Towers of Hanoi

18 January 2016 ·

Decided to post my implementation of solving Towers of Hanoi problem in a “good, clean” way.

The description is taken from a nice book “Cracking the Coding Interview” by Gayle Laakmann McDowell. I’ll definitely refer to this book in the future.

In the classic problem of the Towers of Hanoi, you have 3 towers and N disks of different sizes which can slide onto any tower. The puzzle starts with disks sorted in ascending order of size from top to bottom (i.e., each disk sits on top of an even larger one). You have the following constraints:

  1. Only one disk can be moved at a time.
  2. Each move consists of taking the upper disk from one of the stacks and placing it on top of another stack i.e. a disk can only be moved if it is the uppermost disk on a stack.
  3. No disk may be placed on top of a smaller disk.

The code is written at the time of brushing up data structures, so it relies on the implemented Stack data structure. For reference, you can check my implementation of Stack on GitHub.

var Stack = require('../dataStructures/stack');

// It could be a puzzle, but I prefer to call puzzles games...
function Game(n) {

    this.height = n;

    // Creating a set of towers
    this.towers = [
        new Stack(),
        new Stack(),
        new Stack()
    ];

    // And filling the first one with "disks"
    for (var i = n; i > 0; --i) {
        this.towers[0].push(i);
    }

}

// Checking whether or not we can make a move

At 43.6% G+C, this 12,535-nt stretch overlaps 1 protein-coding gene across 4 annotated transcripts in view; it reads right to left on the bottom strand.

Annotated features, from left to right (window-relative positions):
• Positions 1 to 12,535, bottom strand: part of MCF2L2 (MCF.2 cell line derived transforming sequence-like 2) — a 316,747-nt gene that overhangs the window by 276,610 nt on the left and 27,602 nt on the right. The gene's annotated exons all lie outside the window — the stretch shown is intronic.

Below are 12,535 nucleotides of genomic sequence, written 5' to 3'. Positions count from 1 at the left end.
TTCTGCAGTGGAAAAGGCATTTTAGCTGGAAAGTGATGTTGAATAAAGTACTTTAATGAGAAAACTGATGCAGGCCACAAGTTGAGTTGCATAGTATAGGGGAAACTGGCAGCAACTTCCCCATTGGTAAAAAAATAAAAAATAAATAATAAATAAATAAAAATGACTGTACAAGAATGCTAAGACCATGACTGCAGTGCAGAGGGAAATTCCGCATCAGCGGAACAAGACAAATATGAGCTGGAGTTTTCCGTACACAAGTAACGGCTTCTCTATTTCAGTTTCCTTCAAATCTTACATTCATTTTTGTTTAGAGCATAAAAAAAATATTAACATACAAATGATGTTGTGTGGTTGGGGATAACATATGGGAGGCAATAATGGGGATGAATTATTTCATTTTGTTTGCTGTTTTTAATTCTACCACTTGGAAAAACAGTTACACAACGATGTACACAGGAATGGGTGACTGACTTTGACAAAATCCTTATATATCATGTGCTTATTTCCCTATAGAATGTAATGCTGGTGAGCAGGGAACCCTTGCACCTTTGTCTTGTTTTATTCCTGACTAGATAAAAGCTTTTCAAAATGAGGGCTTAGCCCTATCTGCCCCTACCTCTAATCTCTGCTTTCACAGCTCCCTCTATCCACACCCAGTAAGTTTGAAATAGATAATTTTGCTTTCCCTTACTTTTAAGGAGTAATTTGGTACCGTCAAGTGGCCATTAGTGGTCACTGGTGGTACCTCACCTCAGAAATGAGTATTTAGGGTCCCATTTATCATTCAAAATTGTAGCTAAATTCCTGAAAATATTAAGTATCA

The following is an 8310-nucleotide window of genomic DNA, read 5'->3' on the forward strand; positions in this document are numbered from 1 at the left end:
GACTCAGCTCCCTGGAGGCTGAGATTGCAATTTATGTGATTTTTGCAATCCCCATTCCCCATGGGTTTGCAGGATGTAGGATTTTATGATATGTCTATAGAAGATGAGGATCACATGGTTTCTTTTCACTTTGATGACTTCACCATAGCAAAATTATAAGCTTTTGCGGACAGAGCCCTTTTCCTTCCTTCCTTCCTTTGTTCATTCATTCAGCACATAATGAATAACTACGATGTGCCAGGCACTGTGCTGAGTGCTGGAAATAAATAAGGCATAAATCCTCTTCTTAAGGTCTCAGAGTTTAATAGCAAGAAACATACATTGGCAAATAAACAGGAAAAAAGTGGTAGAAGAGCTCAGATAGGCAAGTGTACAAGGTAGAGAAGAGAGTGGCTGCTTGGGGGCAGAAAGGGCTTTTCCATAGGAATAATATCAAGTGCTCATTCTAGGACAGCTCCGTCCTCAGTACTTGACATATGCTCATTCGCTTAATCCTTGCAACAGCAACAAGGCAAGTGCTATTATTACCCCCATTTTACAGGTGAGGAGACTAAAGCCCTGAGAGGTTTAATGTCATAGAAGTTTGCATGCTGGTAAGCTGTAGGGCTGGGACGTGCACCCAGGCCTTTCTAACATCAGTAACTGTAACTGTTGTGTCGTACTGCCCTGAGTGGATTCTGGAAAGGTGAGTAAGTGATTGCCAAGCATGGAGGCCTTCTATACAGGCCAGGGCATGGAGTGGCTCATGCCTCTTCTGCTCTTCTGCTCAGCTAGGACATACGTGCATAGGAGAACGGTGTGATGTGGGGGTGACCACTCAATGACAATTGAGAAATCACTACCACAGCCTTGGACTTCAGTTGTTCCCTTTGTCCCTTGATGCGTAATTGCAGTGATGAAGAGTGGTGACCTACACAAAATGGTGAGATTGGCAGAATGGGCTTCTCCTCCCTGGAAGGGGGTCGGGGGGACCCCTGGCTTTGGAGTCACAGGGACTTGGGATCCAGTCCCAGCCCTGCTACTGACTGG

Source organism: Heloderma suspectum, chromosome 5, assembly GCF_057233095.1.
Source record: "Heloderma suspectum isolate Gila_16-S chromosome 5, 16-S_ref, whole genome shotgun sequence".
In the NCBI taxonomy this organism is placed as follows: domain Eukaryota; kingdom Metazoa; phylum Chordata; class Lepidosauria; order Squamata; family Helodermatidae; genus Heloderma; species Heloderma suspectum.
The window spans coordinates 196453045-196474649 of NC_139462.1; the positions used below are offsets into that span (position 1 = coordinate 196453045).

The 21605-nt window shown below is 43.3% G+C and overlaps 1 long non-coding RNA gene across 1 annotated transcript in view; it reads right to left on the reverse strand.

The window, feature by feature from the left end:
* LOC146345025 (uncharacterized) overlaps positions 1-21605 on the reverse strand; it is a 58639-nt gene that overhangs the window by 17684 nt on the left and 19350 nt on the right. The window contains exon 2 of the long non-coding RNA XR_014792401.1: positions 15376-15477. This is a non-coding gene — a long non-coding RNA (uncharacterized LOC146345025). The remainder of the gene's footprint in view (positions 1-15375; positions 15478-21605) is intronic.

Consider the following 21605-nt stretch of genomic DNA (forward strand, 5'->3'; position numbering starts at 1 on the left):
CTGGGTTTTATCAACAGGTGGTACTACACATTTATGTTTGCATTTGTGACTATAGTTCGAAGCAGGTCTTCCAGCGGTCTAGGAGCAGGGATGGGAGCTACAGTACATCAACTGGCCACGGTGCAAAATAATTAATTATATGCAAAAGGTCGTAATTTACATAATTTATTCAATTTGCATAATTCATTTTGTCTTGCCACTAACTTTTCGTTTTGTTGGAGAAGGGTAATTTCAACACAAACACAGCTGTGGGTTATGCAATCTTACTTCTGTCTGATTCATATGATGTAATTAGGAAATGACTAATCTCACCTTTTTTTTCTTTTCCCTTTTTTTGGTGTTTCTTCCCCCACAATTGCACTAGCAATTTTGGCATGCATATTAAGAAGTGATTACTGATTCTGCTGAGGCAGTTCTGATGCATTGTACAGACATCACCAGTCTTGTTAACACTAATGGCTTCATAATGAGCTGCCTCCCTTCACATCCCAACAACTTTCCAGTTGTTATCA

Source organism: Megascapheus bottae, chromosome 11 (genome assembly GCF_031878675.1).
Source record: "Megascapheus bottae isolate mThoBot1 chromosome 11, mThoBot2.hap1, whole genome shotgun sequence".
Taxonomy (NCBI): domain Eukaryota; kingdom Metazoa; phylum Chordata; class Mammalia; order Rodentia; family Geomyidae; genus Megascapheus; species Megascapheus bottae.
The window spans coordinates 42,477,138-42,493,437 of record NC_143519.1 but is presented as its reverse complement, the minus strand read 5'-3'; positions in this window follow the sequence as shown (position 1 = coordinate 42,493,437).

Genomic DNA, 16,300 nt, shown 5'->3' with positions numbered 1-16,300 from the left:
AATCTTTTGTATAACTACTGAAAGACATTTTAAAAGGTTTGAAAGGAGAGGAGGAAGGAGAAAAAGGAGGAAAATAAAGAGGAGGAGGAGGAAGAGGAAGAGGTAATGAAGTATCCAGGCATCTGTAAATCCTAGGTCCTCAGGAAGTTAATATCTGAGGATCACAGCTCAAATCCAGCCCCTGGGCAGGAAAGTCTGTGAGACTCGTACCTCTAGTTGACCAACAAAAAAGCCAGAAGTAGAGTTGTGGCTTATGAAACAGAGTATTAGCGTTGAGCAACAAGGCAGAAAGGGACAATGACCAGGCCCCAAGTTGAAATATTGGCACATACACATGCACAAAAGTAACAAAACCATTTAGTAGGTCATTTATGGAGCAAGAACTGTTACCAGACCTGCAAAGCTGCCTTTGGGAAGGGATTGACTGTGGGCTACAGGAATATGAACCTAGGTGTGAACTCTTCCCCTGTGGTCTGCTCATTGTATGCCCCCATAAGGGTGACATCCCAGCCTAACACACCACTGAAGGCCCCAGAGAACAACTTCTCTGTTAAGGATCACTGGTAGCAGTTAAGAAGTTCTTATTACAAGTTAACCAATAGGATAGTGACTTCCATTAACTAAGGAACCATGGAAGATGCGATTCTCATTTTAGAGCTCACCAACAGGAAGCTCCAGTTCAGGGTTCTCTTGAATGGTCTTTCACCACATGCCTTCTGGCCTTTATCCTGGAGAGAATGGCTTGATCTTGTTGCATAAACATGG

Game.prototype.canMove = function(from, to) {
    var towerFrom = this.towers[from];
    var towerTo = this.towers[to];

    if (!towerTo.peek()) {
        return true;
    }

    return towerFrom.peek() < towerTo.peek();
};

// Making a move by popping a disk and pushing it to
// another tower
Game.prototype.makeMove = function(from, to) {
    if (this.isCompleted()) {
        return;
    }

    // Looking for a valid move between towers
    if (this.canMove(from, to)) {
        this.towers[to].push(this.towers[from].pop());
    } else {
        this.towers[from].push(this.towers[to].pop());
    }
};

// isTowerEmpty is just much more clear than "!this.towers[i].peek();"
Game.prototype.isTowerEmpty = function(i) {
    return !this.towers[i].peek();
};

// the same
Game.prototype.isCompleted = function() {
    return this.isTowerEmpty(0) && this.isTowerEmpty(1);
};

// Let the magic begin
Game.prototype.start = function() {
    if (n % 2 === 0) {
        while (!this.isCompleted()) {
            this.makeMove(0, 1);
            this.makeMove(0, 2);
            this.makeMove(1, 2);
        }
    } else {
        while (!this.isCompleted()) {
            this.makeMove(0, 2);
            this.makeMove(0, 1);
            this.makeMove(2, 1);
        }
    }
};

Game.prototype.toString = function() {
    var result = [];
    var str = '';

    for (var i = 0; i < this.height; i++) {
        str =
            ( this.towers[0].pop() || '|' ) + '     ' +
            ( this.towers[1].pop() || '|' ) + '     ' +
            ( this.towers[2].pop() || '|' );

        result.push(str);
    }
    return result.join('\n');
};

var n = 5;
var game = new Game(n);

game.start();

console.log(game.toString());

My solution is not supposed to be the best and the only valid and correct, so please let me know what do you think about it and whether you have a better solution.

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